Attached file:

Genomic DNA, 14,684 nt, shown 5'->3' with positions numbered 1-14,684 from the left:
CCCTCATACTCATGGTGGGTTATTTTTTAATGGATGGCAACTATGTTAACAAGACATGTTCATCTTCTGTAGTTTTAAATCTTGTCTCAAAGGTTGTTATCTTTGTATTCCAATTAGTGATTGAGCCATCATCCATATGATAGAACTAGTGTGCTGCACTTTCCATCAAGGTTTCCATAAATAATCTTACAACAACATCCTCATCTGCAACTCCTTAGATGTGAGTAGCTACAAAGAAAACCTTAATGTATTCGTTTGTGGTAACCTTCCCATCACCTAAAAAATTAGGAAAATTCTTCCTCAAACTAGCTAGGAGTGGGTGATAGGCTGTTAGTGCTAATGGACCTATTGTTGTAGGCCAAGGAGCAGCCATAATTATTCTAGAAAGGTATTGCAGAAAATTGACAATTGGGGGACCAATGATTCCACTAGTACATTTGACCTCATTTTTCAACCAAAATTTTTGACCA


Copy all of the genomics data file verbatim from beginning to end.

Genomic DNA, 14,684 nt, shown 5'->3' with positions numbered 1-14,684 from the left:
CCCTCATACTCATGGTGGGTTATTTTTTAATGGATGGCAACTATGTTAACAAGACATGTTCATCTTCTGTAGTTTTAAATCTTGTCTCAAAGGTTGTTATCTTTGTATTCCAATTAGTGATTGAGCCATCATCCATATGATAGAACTAGTGTGCTGCACTTTCCATCAAGGTTTCCATAAATAATCTTACAACAACATCCTCATCTGCAACTCCTTAGATGTGAGTAGCTACAAAGAAAACCTTAATGTATTCGTTTGTGGTAACCTTCCCATCACCTAAAAAATTAGGAAAATTCTTCCTCAAACTAGCTAGGAGTGGGTGATAGGCTGTTAGTGCTAATGGACCTATTGTTGTAGGCCAAGGAGCAGCCATAATTATTCTAGAAAGGTATTGCAGAAAATTGACAATTGGGGGACCAATGATTCCACTAGTACATTTGACCTCATTTTTCAACCAAAATTTTTGACCA